April 1, 2008 -- Printed circuit board (PCB) design often begins with the development of signal integrity (SI) guidelines to ensure adequate performance of the final product. Most often the guidelines are based on traditional engineering practices through manual manipulation of circuit parameters and judicious interpretation of results. While such approaches do result in useful conclusions, they can also consume significant effort, only to reach sub-optimal conclusions. Alternatively, optimization routines can be used to aid in SI analysis and the development of PCB design guidelines.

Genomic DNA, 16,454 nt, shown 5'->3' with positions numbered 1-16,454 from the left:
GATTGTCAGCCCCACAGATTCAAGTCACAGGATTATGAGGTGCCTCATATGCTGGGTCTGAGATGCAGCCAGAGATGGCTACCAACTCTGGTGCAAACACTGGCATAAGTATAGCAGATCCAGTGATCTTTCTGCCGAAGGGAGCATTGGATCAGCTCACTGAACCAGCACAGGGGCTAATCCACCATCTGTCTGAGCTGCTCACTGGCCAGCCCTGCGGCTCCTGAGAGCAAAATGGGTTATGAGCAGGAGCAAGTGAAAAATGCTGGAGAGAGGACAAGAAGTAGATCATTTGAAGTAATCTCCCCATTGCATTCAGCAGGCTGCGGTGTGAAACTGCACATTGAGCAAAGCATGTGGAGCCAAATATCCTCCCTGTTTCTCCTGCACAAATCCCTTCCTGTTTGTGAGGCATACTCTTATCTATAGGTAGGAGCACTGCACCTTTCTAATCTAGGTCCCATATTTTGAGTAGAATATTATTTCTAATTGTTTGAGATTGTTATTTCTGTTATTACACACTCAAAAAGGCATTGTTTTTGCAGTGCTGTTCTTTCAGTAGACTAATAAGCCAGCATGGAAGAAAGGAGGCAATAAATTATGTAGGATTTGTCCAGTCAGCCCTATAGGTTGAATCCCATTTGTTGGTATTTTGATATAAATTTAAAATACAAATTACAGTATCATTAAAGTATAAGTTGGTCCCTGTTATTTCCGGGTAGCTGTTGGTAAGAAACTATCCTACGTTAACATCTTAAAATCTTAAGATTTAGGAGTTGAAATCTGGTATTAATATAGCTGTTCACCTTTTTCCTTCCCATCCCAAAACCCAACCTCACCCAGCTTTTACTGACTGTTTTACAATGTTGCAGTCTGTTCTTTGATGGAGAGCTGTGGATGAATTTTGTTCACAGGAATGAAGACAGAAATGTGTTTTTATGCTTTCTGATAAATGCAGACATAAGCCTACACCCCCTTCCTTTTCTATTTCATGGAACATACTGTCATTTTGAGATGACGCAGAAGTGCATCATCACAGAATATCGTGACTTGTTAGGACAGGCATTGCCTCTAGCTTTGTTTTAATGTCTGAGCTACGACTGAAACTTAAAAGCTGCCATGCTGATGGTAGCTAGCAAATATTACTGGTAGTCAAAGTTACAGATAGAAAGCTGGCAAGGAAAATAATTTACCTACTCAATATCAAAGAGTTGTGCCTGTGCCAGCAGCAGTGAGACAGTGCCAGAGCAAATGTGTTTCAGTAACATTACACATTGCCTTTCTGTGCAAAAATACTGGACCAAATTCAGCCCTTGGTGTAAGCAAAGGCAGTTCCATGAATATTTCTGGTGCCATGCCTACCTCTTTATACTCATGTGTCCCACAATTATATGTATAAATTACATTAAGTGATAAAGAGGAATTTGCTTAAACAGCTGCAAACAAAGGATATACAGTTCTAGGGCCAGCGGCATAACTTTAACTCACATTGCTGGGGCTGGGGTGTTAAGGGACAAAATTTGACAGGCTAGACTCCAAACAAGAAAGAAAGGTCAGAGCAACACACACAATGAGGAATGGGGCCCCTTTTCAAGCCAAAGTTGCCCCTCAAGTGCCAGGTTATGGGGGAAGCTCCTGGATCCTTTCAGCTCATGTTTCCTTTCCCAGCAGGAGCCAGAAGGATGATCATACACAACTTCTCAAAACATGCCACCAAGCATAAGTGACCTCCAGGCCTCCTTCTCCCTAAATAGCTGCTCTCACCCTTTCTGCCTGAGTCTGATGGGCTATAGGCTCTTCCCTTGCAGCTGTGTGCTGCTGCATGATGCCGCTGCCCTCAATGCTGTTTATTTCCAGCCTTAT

Optimization routines have been well proven to aid analysis across a variety of common tasks, such as determining the optimal values for circuit parameters. In addition, there are several non-traditional applications where optimization can be useful, such as developing application-specific termination schemes.
By Pat Zabinski, Ben Buhrow, Barry Gilbert, and Erik Daniel. (Zabinski is a principal engineer, Buhrow is a senior engineer, Gilbert is director of the special-purpose processor development group, and Daniel is deputy director of the special-purpose processor development group, all at the Mayo Clinic.)
This brief introduction has been excerpted from the original copyrighted article.
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